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A broad-based global coalition of consumer groups is demanding a reduction in the amount of antibiotics used on industrial farms, which are being blamed for a rise in superbugs:

A group of multinational consumer organizations has come together to demand that governments impose tighter controls on the use of antibiotics in food animals.

Last week in Brussels the Trans Atlantic Consumer Dialogue (TACD), a forum for European and American consumer advocates, approved a resolution calling on countries to ban the non-therapeutic use of farm animal antibiotics.

Antibiotics are given to farm animals for three reasons -- either to treat an existing illness, prevent future diseases, or to promote growth.

Scientists have expressed concern that the widespread use of antibiotics on farms is contributing to bacterial resistance to these drugs, which poses a threat to human health.

We are fast approaching a “doomsday scenario” whereby antibiotic-resistant superbugs dominate the landscape, reports Independent columnist Johann Hari:

Many of the world's scientists are warning that one of the mightiest weapons doctors have against sickness is being rendered useless – so a few people can get richer, for a while. If they aren't stopped soon, the World Health Organisation warns we are facing "a doomsday scenario of a world without antibiotics". It will be a world where transplant surgery is impossible. It will be a world where a simple appendix operation will be as routinely lethal as it was in 1927, before the discovery of penicillin. It will be a world where pneumonia and TB and gonorrhea are far harder to deal with, and claim many more of us. But it's a world that you and I don't have to see – if we act on this warning now.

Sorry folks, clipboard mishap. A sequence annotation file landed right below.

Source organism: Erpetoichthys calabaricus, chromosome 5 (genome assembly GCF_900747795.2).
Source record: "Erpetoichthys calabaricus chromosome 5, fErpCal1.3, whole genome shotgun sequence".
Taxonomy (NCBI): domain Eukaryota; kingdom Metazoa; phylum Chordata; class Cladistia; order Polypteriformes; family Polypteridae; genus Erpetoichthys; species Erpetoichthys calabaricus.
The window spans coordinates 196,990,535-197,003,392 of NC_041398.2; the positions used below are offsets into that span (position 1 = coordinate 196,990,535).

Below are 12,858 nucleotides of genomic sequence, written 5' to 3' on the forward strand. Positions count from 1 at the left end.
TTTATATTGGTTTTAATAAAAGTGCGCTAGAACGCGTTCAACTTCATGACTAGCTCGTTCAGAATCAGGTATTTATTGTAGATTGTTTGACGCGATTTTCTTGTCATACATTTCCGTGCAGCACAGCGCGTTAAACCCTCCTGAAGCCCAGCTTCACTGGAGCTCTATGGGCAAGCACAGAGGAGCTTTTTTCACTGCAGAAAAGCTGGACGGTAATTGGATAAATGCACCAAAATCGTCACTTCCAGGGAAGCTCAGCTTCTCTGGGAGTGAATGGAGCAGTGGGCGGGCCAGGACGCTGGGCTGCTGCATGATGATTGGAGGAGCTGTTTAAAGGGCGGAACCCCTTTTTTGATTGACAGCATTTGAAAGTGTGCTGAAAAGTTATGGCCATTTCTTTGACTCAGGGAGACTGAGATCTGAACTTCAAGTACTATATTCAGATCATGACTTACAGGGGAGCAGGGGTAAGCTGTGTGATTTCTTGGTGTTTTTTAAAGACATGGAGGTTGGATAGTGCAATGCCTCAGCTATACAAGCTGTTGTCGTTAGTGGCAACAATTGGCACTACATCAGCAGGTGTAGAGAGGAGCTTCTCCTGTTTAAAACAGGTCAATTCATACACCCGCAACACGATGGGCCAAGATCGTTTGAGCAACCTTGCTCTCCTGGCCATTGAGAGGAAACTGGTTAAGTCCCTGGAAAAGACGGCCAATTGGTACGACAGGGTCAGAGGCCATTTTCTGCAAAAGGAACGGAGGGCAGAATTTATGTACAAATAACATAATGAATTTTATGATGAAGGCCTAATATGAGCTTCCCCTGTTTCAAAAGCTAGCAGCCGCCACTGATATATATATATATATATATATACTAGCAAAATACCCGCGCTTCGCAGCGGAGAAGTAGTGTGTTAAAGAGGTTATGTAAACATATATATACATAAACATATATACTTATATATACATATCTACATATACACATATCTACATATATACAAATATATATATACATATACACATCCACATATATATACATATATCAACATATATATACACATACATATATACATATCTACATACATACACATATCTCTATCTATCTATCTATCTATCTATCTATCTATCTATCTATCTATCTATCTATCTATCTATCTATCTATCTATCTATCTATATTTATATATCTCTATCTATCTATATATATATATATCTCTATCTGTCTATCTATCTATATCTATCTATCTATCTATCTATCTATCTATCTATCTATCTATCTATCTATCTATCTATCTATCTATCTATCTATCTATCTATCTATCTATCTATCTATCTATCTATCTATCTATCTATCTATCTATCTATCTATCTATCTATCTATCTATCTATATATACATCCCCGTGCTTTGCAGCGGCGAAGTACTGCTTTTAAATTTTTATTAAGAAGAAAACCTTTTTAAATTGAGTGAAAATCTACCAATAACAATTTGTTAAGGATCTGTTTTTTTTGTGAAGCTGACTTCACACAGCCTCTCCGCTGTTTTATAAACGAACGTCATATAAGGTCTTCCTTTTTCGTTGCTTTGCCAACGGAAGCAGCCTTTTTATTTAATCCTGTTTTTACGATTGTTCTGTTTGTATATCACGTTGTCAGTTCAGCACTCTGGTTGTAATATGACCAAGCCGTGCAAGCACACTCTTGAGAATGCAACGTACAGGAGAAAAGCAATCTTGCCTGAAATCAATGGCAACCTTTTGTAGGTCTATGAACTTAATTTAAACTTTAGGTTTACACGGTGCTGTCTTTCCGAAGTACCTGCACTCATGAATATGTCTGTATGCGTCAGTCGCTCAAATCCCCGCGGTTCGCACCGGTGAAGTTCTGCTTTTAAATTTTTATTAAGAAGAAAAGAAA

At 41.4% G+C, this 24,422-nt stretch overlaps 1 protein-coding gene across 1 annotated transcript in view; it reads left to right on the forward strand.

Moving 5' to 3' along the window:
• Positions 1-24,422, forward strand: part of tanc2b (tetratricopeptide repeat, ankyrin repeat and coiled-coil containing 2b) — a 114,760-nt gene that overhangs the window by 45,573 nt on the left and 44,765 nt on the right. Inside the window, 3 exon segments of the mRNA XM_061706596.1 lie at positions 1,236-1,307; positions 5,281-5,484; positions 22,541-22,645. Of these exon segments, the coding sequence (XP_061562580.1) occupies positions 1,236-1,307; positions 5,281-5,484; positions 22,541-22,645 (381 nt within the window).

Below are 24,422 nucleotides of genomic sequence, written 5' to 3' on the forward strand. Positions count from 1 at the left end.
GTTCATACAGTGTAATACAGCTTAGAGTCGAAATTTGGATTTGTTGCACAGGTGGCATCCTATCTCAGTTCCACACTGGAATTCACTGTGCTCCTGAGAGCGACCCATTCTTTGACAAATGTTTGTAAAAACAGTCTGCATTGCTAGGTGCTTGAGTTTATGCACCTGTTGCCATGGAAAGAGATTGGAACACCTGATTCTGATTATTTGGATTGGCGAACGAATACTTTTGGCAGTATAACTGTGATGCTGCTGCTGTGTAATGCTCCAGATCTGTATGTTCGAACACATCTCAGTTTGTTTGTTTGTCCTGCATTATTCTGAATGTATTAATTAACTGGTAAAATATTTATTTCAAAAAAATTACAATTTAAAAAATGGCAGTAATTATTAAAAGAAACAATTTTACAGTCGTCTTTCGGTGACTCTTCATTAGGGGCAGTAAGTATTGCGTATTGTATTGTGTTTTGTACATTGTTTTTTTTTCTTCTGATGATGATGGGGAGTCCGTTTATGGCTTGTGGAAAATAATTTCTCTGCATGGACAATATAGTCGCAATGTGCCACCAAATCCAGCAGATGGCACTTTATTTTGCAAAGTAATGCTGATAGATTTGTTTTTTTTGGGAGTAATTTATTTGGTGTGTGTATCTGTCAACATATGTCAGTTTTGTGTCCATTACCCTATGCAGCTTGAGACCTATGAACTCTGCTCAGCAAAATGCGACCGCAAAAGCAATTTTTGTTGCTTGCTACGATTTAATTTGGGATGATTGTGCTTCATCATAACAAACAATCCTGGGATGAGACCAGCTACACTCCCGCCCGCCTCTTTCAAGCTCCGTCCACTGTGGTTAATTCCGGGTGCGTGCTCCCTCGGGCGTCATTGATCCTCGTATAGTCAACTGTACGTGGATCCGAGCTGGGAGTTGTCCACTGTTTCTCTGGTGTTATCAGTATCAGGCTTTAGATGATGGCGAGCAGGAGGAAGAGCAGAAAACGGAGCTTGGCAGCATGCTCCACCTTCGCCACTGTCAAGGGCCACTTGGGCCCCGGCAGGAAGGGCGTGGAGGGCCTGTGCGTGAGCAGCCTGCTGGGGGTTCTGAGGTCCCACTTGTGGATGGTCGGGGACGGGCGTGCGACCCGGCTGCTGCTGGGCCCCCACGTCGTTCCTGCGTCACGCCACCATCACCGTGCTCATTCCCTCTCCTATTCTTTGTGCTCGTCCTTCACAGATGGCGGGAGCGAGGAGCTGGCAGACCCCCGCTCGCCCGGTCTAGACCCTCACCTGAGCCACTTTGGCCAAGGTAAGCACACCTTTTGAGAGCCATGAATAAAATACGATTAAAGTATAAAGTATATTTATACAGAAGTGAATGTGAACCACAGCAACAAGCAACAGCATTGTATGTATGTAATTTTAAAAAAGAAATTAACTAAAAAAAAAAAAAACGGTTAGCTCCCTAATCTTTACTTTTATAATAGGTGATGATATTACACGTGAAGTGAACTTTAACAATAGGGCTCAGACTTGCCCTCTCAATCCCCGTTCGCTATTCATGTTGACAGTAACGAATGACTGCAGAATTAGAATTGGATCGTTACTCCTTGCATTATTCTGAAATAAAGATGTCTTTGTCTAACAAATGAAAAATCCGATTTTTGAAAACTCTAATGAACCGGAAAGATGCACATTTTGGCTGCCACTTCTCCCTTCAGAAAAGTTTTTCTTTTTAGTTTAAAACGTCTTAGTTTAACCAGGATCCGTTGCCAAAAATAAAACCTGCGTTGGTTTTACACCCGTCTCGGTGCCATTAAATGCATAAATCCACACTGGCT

As the scientists I've interviewed explain it, antibiotics do something simple. They kill, slow down or stall the growth of bacteria. They were one of the great advances of the 20th century, and they have saved millions of us. But they inherently contain a problem – one that was known about from very early on. They start an arms race. Use an antibiotic against bacteria, and it kills most of it – but it can also prompt the bacteria to evolve a tougher, stronger, meaner strain that can fight back. The bacteria is constantly mutating and dividing. The stronger the antibiotic, the stronger some bacteria will become to survive. It's Darwin dancing at super-speed.